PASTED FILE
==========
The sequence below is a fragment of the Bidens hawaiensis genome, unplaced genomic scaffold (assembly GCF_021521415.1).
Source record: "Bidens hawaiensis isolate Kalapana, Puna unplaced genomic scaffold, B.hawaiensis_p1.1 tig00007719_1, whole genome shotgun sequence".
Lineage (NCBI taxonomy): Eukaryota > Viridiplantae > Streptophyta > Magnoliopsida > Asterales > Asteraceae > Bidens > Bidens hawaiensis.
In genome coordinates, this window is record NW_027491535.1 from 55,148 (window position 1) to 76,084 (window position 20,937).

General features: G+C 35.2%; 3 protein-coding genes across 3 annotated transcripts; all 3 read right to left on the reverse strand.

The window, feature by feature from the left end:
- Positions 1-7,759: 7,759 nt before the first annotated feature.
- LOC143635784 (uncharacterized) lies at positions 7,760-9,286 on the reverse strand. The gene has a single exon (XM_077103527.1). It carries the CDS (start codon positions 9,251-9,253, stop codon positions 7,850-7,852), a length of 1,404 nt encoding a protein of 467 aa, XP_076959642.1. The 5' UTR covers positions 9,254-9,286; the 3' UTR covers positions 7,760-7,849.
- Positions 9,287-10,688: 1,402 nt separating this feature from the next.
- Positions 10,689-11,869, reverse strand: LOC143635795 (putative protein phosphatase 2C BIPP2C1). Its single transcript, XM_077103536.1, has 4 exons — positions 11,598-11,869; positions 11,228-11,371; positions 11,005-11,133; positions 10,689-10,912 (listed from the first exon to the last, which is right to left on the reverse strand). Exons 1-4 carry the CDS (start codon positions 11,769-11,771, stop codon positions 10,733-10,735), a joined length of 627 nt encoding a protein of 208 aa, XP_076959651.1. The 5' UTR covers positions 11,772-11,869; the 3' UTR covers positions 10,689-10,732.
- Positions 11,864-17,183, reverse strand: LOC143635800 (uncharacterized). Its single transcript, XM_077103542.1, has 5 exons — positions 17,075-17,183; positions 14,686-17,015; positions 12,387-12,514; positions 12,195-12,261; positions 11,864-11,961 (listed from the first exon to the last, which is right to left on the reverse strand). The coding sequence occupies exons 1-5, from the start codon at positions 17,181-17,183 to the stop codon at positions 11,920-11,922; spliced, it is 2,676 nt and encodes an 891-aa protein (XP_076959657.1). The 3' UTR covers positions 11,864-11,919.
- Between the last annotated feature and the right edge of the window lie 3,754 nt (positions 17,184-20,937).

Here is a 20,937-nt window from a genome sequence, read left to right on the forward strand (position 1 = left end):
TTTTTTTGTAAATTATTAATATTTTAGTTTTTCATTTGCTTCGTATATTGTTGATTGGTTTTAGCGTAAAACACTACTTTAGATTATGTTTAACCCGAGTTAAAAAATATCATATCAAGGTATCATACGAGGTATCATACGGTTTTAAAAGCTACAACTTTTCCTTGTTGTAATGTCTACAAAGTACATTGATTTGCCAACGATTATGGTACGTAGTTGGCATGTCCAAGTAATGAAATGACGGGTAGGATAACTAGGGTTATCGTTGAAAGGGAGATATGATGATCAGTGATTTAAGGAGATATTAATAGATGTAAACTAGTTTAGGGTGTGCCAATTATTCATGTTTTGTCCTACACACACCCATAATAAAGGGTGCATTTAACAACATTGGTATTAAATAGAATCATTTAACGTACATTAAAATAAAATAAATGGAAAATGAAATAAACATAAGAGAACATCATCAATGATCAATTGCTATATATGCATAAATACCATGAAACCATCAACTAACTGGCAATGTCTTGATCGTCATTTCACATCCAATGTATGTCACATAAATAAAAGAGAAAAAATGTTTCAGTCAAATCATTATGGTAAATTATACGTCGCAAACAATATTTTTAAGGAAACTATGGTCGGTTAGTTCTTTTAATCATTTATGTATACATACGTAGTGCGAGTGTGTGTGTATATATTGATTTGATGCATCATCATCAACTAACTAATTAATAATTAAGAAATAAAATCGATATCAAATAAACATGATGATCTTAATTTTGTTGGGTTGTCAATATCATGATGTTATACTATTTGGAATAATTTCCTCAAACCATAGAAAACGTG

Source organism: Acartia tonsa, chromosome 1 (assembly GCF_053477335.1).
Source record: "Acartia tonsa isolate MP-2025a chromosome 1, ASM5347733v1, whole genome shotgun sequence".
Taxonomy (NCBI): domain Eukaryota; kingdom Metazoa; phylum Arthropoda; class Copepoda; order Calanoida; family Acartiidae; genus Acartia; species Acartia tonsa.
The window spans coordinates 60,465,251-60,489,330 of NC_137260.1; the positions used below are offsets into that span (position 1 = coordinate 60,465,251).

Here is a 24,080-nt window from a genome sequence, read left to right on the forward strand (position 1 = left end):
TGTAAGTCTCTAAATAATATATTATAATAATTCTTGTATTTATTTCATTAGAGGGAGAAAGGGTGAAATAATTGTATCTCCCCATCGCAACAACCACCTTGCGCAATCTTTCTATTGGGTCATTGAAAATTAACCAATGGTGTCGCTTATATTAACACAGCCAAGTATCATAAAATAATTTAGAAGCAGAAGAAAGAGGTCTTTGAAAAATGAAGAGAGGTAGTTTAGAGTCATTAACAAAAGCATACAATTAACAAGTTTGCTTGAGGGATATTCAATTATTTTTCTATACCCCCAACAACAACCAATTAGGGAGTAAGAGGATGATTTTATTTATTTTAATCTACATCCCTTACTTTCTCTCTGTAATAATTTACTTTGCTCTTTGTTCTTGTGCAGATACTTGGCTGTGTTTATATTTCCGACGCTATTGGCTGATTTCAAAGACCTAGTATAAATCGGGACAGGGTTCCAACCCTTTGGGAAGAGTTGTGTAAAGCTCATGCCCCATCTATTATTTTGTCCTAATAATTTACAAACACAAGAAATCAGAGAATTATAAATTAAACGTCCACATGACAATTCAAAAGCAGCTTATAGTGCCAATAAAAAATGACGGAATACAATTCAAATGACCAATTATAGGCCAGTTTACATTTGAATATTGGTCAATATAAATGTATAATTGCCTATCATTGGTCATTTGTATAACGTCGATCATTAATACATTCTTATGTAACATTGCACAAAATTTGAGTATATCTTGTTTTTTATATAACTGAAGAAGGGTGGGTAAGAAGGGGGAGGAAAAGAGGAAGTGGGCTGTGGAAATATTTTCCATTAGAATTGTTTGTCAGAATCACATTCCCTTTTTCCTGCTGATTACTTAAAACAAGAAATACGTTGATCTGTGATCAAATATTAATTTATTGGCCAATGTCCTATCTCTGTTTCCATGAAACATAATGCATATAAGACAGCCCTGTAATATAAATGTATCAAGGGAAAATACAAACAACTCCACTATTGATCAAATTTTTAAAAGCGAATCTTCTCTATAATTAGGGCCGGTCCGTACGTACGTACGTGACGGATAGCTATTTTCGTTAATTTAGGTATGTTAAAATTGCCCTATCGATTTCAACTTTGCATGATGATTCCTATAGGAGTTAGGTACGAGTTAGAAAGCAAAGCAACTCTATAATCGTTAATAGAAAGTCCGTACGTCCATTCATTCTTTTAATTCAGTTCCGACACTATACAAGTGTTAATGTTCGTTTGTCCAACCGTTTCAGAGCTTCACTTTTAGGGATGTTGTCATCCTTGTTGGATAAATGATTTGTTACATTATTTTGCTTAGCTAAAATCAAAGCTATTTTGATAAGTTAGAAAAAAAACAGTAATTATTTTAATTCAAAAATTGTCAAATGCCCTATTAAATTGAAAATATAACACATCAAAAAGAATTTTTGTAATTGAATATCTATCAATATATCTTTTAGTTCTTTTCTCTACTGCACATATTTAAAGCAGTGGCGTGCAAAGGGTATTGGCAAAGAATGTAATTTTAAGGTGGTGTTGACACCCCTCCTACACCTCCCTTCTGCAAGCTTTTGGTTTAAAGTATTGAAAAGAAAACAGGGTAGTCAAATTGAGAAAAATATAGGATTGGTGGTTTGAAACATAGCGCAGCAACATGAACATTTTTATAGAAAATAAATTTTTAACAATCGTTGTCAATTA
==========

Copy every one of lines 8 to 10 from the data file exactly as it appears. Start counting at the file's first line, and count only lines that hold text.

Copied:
- LOC143635784 (uncharacterized) lies at positions 7,760-9,286 on the reverse strand. The gene has a single exon (XM_077103527.1). It carries the CDS (start codon positions 9,251-9,253, stop codon positions 7,850-7,852), a length of 1,404 nt encoding a protein of 467 aa, XP_076959642.1. The 5' UTR covers positions 9,254-9,286; the 3' UTR covers positions 7,760-7,849.
- Positions 9,287-10,688: 1,402 nt separating this feature from the next.
- Positions 10,689-11,869, reverse strand: LOC143635795 (putative protein phosphatase 2C BIPP2C1). Its single transcript, XM_077103536.1, has 4 exons — positions 11,598-11,869; positions 11,228-11,371; positions 11,005-11,133; positions 10,689-10,912 (listed from the first exon to the last, which is right to left on the reverse strand). Exons 1-4 carry the CDS (start codon positions 11,769-11,771, stop codon positions 10,733-10,735), a joined length of 627 nt encoding a protein of 208 aa, XP_076959651.1. The 5' UTR covers positions 11,772-11,869; the 3' UTR covers positions 10,689-10,732.